Slot machines, aka fruit machines and one-armed bandits, have been getting a little press in the news amongst the geek community lately. A recent case of a slot machine with faulty software has raised the question of whether a person playing a machine is guilty of a crime if they knowingly exploit a defect.
Doubly, there is a recent report by a Stanford student on the psychology and design of slot machines. A good exercise for the budding hacker is to reverse-engineer a slot or other casino game on their home computer, using whatever programming language they’re handy with. It’s good exercise both for programming and figuring math probability – one of the weakest areas the public has in math. And of course, it will help teach you how slots work.
A little-known fact is that slot machines can be hacked in much the same way that regular computers can be hacked – and one famous guy actually did it! That would be one Ronald Dale Harris, whom you might call the Kevin Mitnick of slot machines. There’s been a few documentaries about his story running around on cable TV.
Harris worked for the Nevada Gaming Control Board in the early 1990s. It was his job to find flaws in the software that runs computerized casino games. What he ended up doing was write the program which casino employees would take around on a portable unit to plug into slot machines and test to make sure the software running on them was correct. Except that he wrote a little exploit and slipped it into the code!
The exploit worked in much the same way as a root-kit for the computer: it installed a patch in the slot machine which would trigger a jackpot payout upon recognition of a certain code. The “code” to trigger the payout would be a sequence of coins – for example, one coin, then two, then three, then one, etc. The exact sequence is not known.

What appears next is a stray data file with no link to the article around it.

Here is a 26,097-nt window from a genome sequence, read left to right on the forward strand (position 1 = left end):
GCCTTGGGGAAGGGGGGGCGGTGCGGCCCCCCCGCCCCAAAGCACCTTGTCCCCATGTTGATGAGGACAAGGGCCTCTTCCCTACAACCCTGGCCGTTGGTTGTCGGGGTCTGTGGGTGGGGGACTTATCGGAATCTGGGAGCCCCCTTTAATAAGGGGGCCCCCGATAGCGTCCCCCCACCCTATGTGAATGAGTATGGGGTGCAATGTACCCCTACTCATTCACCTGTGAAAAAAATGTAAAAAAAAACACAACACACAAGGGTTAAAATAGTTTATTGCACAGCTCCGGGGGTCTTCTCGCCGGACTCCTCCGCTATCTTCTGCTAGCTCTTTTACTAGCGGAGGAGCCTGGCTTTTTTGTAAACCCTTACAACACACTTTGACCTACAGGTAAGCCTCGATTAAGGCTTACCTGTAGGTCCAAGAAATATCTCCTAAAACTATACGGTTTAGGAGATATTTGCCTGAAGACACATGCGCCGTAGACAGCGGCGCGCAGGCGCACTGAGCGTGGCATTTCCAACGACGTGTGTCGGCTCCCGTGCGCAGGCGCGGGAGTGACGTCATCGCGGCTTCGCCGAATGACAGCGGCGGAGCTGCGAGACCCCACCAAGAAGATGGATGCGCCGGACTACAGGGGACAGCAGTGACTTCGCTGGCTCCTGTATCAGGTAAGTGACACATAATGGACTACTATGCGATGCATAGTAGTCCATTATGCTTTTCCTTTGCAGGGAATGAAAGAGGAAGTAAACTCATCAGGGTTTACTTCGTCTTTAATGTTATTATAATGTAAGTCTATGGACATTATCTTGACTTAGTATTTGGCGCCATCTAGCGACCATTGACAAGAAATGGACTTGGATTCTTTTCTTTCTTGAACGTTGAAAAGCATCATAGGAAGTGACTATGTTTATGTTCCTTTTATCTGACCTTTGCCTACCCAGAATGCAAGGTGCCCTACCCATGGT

But as a Gaming Commission employee, he was forbidden by law from even playing the games, so he had to hire an accomplice. Together, they collected thousands of dollars, but after a couple years of this, Harris’ reliance on an accomplice would be his downfall.
Harris decided to try playing for bigger stakes, and so he reverse-engineered the random number generator used in Keno games. Using a radio communication, Harris had his friend play Keno on the floor, while he watched the results on TV from his motel room and typed the numbers into a program on his laptop. The program eventually recognized the number sequence and correctly predicted the next draw – since the random numbers were actually pseudo-random numbers generated from a mathematical algorithm. But Harris’ accomplice blew it by fumbling his ID when he went to collect the winnings, showing a fake ID at the counter when he’d used his real ID to check in. The duo was busted!
Harris only served two years in prison for his crimes, and today works in publishing. He is of course barred from ever showing his face in a casino again. As for the clean-up: today’s casinos use a much stronger method of generating random numbers, and the compromised slot games were patched. But will we ever know exactly how many machines were hit, whether every one was accounted for, or what other exploits Harris rigged during his career?
This article was written by Casino Filter, the only free casino portal that gives you the best results.
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